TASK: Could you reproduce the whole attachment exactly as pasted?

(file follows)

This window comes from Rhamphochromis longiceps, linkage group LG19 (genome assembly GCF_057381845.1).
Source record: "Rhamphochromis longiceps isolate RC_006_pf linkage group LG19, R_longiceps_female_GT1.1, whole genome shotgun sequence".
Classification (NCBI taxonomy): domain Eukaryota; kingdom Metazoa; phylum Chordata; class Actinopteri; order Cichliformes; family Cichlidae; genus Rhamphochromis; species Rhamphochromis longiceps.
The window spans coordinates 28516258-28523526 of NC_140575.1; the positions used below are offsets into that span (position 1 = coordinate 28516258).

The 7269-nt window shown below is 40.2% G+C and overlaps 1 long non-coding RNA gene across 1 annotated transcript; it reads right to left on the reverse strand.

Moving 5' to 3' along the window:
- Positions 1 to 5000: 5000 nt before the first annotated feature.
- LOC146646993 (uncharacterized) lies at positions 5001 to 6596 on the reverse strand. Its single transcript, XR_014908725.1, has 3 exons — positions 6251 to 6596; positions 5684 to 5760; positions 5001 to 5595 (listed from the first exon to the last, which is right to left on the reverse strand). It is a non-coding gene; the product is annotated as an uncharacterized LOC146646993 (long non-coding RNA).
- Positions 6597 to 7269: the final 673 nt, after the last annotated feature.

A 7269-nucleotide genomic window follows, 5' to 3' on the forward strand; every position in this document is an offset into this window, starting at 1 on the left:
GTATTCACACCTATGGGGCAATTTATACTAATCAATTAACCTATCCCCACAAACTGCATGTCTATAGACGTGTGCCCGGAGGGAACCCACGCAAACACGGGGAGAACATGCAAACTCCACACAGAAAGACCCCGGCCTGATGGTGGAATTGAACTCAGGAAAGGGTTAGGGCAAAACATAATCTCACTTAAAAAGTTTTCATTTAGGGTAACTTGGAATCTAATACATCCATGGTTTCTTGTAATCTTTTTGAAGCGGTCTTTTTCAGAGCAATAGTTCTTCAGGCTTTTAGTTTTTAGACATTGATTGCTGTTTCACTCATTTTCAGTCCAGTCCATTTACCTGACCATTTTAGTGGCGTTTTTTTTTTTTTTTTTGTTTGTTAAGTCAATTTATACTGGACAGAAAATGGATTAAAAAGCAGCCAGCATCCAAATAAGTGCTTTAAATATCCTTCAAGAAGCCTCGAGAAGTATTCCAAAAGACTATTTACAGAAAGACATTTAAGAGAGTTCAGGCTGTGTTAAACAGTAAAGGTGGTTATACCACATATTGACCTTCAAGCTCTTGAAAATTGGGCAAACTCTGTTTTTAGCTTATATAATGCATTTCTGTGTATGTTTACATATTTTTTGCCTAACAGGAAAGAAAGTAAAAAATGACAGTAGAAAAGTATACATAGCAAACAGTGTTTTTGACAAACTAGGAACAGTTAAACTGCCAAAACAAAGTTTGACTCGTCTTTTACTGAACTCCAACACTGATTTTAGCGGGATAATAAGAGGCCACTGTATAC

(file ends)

This window comes from Rhamphochromis longiceps, linkage group LG19 (genome assembly GCF_057381845.1).
Source record: "Rhamphochromis longiceps isolate RC_006_pf linkage group LG19, R_longiceps_female_GT1.1, whole genome shotgun sequence".
Classification (NCBI taxonomy): domain Eukaryota; kingdom Metazoa; phylum Chordata; class Actinopteri; order Cichliformes; family Cichlidae; genus Rhamphochromis; species Rhamphochromis longiceps.
The window spans coordinates 28516258-28523526 of NC_140575.1; the positions used below are offsets into that span (position 1 = coordinate 28516258).

The 7269-nt window shown below is 40.2% G+C and overlaps 1 long non-coding RNA gene across 1 annotated transcript; it reads right to left on the reverse strand.

Moving 5' to 3' along the window:
- Positions 1 to 5000: 5000 nt before the first annotated feature.
- LOC146646993 (uncharacterized) lies at positions 5001 to 6596 on the reverse strand. Its single transcript, XR_014908725.1, has 3 exons — positions 6251 to 6596; positions 5684 to 5760; positions 5001 to 5595 (listed from the first exon to the last, which is right to left on the reverse strand). It is a non-coding gene; the product is annotated as an uncharacterized LOC146646993 (long non-coding RNA).
- Positions 6597 to 7269: the final 673 nt, after the last annotated feature.

A 7269-nucleotide genomic window follows, 5' to 3' on the forward strand; every position in this document is an offset into this window, starting at 1 on the left:
GTATTCACACCTATGGGGCAATTTATACTAATCAATTAACCTATCCCCACAAACTGCATGTCTATAGACGTGTGCCCGGAGGGAACCCACGCAAACACGGGGAGAACATGCAAACTCCACACAGAAAGACCCCGGCCTGATGGTGGAATTGAACTCAGGAAAGGGTTAGGGCAAAACATAATCTCACTTAAAAAGTTTTCATTTAGGGTAACTTGGAATCTAATACATCCATGGTTTCTTGTAATCTTTTTGAAGCGGTCTTTTTCAGAGCAATAGTTCTTCAGGCTTTTAGTTTTTAGACATTGATTGCTGTTTCACTCATTTTCAGTCCAGTCCATTTACCTGACCATTTTAGTGGCGTTTTTTTTTTTTTTTTTGTTTGTTAAGTCAATTTATACTGGACAGAAAATGGATTAAAAAGCAGCCAGCATCCAAATAAGTGCTTTAAATATCCTTCAAGAAGCCTCGAGAAGTATTCCAAAAGACTATTTACAGAAAGACATTTAAGAGAGTTCAGGCTGTGTTAAACAGTAAAGGTGGTTATACCACATATTGACCTTCAAGCTCTTGAAAATTGGGCAAACTCTGTTTTTAGCTTATATAATGCATTTCTGTGTATGTTTACATATTTTTTGCCTAACAGGAAAGAAAGTAAAAAATGACAGTAGAAAAGTATACATAGCAAACAGTGTTTTTGACAAACTAGGAACAGTTAAACTGCCAAAACAAAGTTTGACTCGTCTTTTACTGAACTCCAACACTGATTTTAGCGGGATAATAAGAGGCCACTGTATAC